NIWA team discover that volcanic eruption in Tonga discharged at least 9.5 cubic kilometres of displaced material, making it one of the most massive eruptions in the world

When the underwater volcano Hunga Tonga-Hunga Ha’apai erupted in January this year, scientists knew something extraordinary had happened.

An ash plume shot 57 kilometres into the atmosphere; shock waves rippled through the atmosphere, and the eruption triggered a tsunami that reached heights of more than 19 metres above sea level.

But masked by the waters of the Pacific Ocean, what happened beneath the surface has largely remained a mystery.

In an effort to better understand the sequence of catastrophic events that came both before and after the eruption, scientists have spent the past few months scanning the sea floor looking for clues.

The team of oceanographers, biologists and geologists led by New Zealand’s National Institute for Water and Atmospheric Research (NIWA) – with the help of an uncrewed boat remotely controlled from Essex in the UK – joined forces to produce one of the clearest pictures to date of what took place underneath the water.

By comparing this newly captured data with a sea floor model from 2017, scientists at NIWA were able to calculate just how much material the volcano erupted. The volume of material displaced in an eruption is a common measure of the size of a volcanic event.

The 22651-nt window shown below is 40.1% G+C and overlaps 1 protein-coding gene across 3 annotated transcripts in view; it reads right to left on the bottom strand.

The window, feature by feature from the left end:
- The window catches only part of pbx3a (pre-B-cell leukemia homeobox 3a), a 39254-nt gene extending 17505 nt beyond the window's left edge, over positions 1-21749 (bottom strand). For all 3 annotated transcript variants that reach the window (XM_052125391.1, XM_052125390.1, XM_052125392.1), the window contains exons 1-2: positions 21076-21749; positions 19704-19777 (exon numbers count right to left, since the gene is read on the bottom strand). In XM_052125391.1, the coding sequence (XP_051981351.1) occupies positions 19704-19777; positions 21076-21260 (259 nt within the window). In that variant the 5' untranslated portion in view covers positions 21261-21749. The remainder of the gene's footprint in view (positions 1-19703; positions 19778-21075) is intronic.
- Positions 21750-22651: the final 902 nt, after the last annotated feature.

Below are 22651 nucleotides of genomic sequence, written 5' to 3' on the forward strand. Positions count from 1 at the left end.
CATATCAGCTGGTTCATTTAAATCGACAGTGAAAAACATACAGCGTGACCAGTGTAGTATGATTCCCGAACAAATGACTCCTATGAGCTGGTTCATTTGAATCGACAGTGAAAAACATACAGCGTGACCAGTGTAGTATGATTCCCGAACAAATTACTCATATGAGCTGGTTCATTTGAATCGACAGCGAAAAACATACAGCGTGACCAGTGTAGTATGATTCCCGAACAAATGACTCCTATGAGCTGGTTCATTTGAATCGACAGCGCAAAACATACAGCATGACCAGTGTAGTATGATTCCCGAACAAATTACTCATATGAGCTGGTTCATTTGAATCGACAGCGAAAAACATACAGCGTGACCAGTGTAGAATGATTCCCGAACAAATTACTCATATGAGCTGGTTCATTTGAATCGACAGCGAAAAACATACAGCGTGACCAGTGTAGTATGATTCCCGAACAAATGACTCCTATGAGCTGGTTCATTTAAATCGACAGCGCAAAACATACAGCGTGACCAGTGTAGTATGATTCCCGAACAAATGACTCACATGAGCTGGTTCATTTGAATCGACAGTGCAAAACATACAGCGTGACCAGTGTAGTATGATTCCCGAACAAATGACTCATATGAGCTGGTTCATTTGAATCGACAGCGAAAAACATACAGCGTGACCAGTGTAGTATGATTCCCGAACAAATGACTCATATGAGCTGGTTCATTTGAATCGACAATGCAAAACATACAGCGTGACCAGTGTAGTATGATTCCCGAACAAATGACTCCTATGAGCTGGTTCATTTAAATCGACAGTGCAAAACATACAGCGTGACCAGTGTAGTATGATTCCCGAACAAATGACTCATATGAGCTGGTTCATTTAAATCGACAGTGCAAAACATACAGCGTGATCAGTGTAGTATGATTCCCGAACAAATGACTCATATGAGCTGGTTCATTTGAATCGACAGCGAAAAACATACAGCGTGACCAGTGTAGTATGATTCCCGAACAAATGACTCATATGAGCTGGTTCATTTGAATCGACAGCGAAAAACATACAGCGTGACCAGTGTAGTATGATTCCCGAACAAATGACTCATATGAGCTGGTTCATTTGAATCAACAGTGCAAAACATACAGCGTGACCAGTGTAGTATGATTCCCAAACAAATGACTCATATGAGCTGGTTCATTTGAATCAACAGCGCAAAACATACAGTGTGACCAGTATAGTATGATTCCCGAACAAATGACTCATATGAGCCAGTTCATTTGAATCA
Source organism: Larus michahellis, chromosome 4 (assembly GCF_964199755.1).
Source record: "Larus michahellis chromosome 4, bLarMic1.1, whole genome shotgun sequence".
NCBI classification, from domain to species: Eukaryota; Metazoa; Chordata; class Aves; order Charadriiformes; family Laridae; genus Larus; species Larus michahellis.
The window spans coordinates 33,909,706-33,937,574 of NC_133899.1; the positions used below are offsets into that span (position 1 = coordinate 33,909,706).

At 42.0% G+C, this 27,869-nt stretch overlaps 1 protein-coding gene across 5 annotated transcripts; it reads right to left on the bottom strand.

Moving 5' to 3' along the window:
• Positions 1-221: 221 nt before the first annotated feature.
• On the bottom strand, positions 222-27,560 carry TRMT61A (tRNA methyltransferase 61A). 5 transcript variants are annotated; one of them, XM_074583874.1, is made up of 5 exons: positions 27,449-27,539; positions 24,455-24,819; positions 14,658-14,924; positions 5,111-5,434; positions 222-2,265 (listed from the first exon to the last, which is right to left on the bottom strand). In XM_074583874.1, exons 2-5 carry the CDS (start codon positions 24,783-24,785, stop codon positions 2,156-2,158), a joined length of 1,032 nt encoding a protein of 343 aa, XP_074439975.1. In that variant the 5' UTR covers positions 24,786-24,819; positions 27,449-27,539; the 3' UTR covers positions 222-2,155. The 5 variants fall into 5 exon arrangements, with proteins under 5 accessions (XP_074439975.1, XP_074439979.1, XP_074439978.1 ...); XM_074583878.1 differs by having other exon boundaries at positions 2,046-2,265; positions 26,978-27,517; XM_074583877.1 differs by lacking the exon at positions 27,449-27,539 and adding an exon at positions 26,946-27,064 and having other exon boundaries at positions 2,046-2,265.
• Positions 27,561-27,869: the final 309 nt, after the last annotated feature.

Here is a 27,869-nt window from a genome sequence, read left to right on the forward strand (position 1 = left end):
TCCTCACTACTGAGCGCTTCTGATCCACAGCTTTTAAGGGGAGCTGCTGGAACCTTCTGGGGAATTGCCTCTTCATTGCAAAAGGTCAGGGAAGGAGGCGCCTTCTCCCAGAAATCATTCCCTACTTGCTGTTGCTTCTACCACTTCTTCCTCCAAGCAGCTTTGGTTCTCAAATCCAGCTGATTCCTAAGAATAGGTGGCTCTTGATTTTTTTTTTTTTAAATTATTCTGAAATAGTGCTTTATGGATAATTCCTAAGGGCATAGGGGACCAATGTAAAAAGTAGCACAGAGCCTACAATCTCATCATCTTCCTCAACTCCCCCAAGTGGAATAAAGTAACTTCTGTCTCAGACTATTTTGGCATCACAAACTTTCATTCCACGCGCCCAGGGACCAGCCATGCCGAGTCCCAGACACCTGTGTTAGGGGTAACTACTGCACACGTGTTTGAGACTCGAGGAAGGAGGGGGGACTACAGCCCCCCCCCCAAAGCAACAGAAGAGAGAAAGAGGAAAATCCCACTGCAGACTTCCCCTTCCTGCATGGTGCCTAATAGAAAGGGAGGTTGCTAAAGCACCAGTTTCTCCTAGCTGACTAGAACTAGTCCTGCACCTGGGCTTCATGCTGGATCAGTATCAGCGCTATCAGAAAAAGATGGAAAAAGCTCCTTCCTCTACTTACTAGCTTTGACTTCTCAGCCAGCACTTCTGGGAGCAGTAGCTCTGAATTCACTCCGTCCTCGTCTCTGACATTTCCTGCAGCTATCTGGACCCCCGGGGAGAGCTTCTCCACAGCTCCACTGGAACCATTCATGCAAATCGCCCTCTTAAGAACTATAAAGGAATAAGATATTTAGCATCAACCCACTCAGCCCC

It’s also a key metric in determining where an eruption sits on the Volcanic Explosivity Index (VEI) – similar to the Richter scale for earthquakes.

They found the Hunga Tonga-Hunga Ha’apai spewed out at least 9.5 cubic kilometres of material – a third more than the team’s initial estimates.

By comparison, the 1991 eruption at Mt Pinatubo in the Philippines discharged 5.5 cubic kilometres of material and 4 cubic kilometres was erupted over Naples from Mt Vesuvius in 79AD.

“So we’re talking a truly globally massive eruption,” Mackay said.

The findings show that two-thirds of the displaced material came from the caldera, what is now the huge hole left behind inside the volcano. The rest of the material came from the volcano’s rim and flanks.